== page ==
Really Not That Complicated…


I frequently get asked “why don’t you talk more about metal detecting” or “why don’t you share a few tips”?  Well you know what? I’ll give it a go, but it comes with the following caveat…

I’m a very uncomplicated individual in my personal life and when it comes to detecting I’m no different. I’m a no-nonsense hunter. Oh there was a time when I too lived and died for the pastime but those days have come and gone.

Today I don’t want or need the most expensive detector, or pinpointer or camera, nor do I want to read through a one hundred page owner’s manual. I also can’t talk to you about recent detector models or innovations, and for the record I don’t see any one particular brand or model setting the treasure hunting world on fire.

Lastly I don’t get out detecting much at all anymore and when I do I try to make the most of my time, concentrating on factory presets and sometimes excessive discrimination. I do that because it’s a big deal to get up and down or to put it another way….it hurts.

So here goes and remember I told you so….



Over the years I’ve used a lot of brands – White’s, Garrett, Compass, Fisher, and Tesoro and probably a few others that I can’t remember. They all did the job for me at the time and I have nothing bad to say about any of them. Today I currently own a White’s MX Sport, MXT-Pro, a White’s 6000di S2 hip mount, a Garrett VLF/TR Groundhog and a Garrett Freedom III.

Today when I do experience that rare “get up and go”  I take the MX Sport. I like the feel and I like the design of the visual readout. I have the standard 10-inch coil but if I were more active I would definitely spring for the 7- inch Detech. I am a coin hunter and not a big fan of large coils.

As I mentioned above I opt for the Coin/Jewelry preset, the two-tone ID and I up the disc setting some because I need to make the most of my ups and downs. Not my preference, just the reality of aging. The MX Sport has pretty decent depth in the all metal mode and if I were physically able to deal with it I would certainly use it all the time.

My 6000di S2, hipmount

The 6000di S2 has sentimental value. I remember finding a boat load of coins with it, and a few years ago I bought one on eBay, sent it back to the factory for a refresh and it came back working great. After the tornado it sat out in the rain for two days and now does not turn on.

The Garrett Groundhog is another sentimental favorite of mine and truly a classic. Built like a brick s**t house it too was an excellent coin finder. Remember reverse discrimination? I might also mention that this detector also sat out in the rain but turned on instantly and has never been back to the factory in all these years. It also has knobs and switches that enable you to ‘instantly’ visualize your settings? Imagine that….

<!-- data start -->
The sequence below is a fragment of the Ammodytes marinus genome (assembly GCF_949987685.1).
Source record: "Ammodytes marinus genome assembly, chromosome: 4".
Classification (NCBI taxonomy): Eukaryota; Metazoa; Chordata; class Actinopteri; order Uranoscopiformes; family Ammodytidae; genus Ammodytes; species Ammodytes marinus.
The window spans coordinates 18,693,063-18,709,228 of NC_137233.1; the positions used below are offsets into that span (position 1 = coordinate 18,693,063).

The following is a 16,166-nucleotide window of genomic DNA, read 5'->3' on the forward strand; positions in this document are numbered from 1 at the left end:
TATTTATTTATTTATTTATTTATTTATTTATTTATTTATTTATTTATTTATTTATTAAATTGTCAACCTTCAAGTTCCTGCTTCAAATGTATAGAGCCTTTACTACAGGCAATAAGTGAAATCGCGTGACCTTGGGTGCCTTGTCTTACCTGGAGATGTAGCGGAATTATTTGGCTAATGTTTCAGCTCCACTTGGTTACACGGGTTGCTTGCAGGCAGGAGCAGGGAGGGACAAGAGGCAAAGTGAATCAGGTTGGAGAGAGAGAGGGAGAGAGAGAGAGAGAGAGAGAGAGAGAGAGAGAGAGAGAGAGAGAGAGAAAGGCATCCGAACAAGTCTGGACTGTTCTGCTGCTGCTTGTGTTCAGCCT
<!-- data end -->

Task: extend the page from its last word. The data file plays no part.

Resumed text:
The Groundhog VLF/TR….they don’t build them like this anymore.

The MXT Pro I touted years ago and eventually a lot of tekkies found out about it too. A no-nonsense, easy to use detector that also has knobs and switches that enable you to instantly visualize your settings. Imagine that….

The Garrett Freedom III was not a match for the Fisher 1266x back in the 80’s but it’s one of those machines that you can use in a seeded hunt, take to the beach or loan to a friend or family member.  



I find it interesting that a lot of the major functions today are pretty much the same as they were years ago. All metal/discriminate modes, depth/sensitivity, pinpoint and ground balance. Everything else is pretty much a by-product.  Yeah I know we now have visual and numerical readouts, tonal ID and computerized this and that but by and large we are still dealing with these same four features. They’re tinkered with today (relic mode, hi trash mode, beach mode, pie à la mode, etc) in order to adapt and that’s certainly a plus.

When I was really active I would hunt in all-metal, verify in discriminate and use a disc setting of just below nickel (I liked gold too). It was my modus operandi for years and it worked quite well.  Easy, uncomplicated and allowed me to do what I set out to do….hunt!  Yes I like visual readouts but in the beginning they diminished my ability (and probably yours) to find treasure. This might have been because I found so many coins early on (before the advent of the ID meter) OR because there were just that many more coins to be found in the 70’s and 80’s, I don’t know, but I vividly remember my first ID detector and how it made me a lazy hunter.

It was a White’s 6000d and I and my buddy Dan Hamilton (who was also using the same detector) were having a good ole time staring at the meter. The technology (and remember it was the 80’s), blew us away. We were impressed and sure we would be able to retire in short order